Controversy erupted in Britain following reports in the London press that the Royal Navy will experience a drastic cut to its surface fleet and promotion for RN officers is to be frozen for five years as a result of cost cutting measures.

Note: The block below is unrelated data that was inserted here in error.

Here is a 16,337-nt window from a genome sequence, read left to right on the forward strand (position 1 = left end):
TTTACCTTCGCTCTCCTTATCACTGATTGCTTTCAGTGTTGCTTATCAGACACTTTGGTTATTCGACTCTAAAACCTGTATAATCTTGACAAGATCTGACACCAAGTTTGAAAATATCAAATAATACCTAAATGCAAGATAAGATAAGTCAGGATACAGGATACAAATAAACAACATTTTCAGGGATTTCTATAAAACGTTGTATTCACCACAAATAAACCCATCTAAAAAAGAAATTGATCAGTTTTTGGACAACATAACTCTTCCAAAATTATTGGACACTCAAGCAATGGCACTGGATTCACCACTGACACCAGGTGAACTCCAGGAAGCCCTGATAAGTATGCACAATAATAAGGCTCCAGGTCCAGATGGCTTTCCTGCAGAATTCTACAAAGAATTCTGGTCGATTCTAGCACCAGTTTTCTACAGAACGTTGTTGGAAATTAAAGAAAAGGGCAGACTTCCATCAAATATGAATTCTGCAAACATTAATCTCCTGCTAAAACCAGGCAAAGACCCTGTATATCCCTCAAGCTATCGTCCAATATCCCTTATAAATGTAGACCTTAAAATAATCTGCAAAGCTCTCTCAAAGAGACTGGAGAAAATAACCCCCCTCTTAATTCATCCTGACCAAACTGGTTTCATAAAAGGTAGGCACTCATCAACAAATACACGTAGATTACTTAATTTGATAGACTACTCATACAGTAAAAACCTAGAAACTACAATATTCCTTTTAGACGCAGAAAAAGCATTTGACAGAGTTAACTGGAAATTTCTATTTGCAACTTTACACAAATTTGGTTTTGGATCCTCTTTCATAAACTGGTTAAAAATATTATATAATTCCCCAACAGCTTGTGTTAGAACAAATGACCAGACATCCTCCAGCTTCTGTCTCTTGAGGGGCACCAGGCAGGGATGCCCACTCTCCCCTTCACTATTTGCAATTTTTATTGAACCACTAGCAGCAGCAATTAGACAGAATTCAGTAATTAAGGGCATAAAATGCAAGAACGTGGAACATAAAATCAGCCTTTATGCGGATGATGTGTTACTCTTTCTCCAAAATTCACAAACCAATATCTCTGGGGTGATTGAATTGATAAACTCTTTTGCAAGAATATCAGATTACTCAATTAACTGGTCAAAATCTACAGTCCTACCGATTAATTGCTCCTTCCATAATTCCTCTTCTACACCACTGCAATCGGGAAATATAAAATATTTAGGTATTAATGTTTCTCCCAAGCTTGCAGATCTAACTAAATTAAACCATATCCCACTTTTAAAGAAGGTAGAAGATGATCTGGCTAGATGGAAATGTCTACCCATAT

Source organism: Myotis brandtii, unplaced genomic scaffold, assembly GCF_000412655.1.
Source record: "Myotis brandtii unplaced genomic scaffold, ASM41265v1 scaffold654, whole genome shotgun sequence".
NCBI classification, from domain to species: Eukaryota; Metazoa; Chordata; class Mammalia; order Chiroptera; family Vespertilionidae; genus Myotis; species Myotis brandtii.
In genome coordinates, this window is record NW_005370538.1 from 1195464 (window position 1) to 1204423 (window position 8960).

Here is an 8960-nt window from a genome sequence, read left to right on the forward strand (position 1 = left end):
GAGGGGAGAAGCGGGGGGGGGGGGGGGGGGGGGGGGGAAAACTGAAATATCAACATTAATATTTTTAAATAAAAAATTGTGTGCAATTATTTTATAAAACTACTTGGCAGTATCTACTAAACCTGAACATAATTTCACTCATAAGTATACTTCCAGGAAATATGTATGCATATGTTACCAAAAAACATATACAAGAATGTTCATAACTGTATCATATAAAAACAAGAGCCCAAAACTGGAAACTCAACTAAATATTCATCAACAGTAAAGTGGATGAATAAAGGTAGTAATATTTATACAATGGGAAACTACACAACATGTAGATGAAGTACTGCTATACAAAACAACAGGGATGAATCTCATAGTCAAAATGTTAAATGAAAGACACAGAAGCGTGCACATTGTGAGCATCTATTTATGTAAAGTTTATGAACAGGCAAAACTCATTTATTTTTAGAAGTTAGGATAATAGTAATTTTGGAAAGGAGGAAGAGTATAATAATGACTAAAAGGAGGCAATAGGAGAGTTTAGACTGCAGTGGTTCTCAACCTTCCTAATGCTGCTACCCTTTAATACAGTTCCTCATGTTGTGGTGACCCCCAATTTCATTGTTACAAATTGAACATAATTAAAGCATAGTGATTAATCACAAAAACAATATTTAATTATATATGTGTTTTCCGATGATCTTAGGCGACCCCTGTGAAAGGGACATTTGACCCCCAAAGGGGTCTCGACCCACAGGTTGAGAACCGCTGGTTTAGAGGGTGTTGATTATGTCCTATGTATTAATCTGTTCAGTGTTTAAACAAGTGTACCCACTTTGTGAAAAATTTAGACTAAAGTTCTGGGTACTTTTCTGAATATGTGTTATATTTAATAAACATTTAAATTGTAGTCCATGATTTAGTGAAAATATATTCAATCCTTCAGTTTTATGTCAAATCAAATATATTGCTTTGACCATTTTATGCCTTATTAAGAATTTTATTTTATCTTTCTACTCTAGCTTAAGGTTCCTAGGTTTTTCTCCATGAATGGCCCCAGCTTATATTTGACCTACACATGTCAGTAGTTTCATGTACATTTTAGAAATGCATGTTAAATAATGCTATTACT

The Daily Telegraph revealed that according to an internal RN memo labeled Galaxy 36/06 all promotions to the rank of Lieutenant Commander or above will be halted until 2012. The temporary halt will be required to "rebalance in favor of the front line". With billions being spent on the wars in Afghanistan and Iraq and on costly procurement programs, the Ministry of Defense is desperate to make savings and the RN has become the target for proposals to retire a further six frigates and destroyers "to bring budgets into line". If this goes ahead The Telegraph said the fleet will lose almost half its warships with 19 out of 44 laid up in port and 1,500 sailors will probably lose their jobs in a service that has already been reduced to 36,000 personnel in recent years. The leaked memo, from Vice-Admiral Adrian Johns, the Second Sea Lord, said: "In order to rebalance in favor of the front line we are focusing on officers of Lieutenant Commander and above. I anticipate a temporary reduction in promotion numbers primarily in the officer cadre for the period 2008 to 2010 and recovering to present levels in 2012." There are also fears that the promotion freeze will have a negative effect on recruiting bright young officers to a service suffering substantial manning problems. The details on the promotion freeze and RN Reserve cuts are expected in March. But Lewis Page, a former Navy officer who wrote Lions, Donkeys and Dinosaurs, an acclaimed book about MoD overspending, said cuts were necessary for the 1,100 Lt Commanders in the Navy because a "staggering" 17 of the rank were based ashore for every one at sea. "It is becoming increasingly difficult to find even vaguely relevant employment for them all," he said. A Navy spokesman said the Service was working hard to be more efficient "so that we can focus more of our resources on the front line". "As a result, we have warned our people that there may be a temporary reduction in a few promotion opportunities, particularly for senior officers in headquarters posts." The Tories accused the Government of "destroying" the Navy over the past decade and refusing to accept its responsibility to defend the nation by slashing the number of ships to pay for Iraq and Afghanistan. Julian Lewis, the Tory defence spokesman, said: "You can't mortgage the future of the Armed Forces by cutting them to pieces in order to pay for a current campaign". However the Ministry of Defence said no decisions had been made on the future of Royal Navy resources. The six warships allegedly to be mothballed include the Type 22 frigates Cumberland, Chatham, Cornwall and Campbeltown and two Type 42 destroyers Southampton and Exeter. Armed Forces Minister Adam Ingram last month revealed that 13 of the Royal Navy's 44 main vessels were already in a state of reduced readiness - known as mothballing - to save cash. A decision to mothball another eight ships would mean that almost half the Fleet - 21 of 44 warships - would not be available. Mothballing plans are intended to save an estimated £ 250 million in defence budget cuts. It also reported that the Navy was expected to lose one of its three carriers, Invincible, and that one of three major ports was under threat of closure - with Portsmouth the most vulnerable. However, a spokesman for the MoD insisted: "We currently have no plans to cut ship numbers. We routinely review whether resources are allocated where our frontline forces need them most. No decisions have been taken in this case." He pointed out that the MoD was building new destroyers, attack submarines, and support ships for the Royal Navy and planned to sign the production contract this year for two new aircraft carriers. The spokesman branded reports that Portsmouth will close as "complete speculation" and added: "We are reviewing our bases, and have undertaken to make savings, but no decisions have been taken."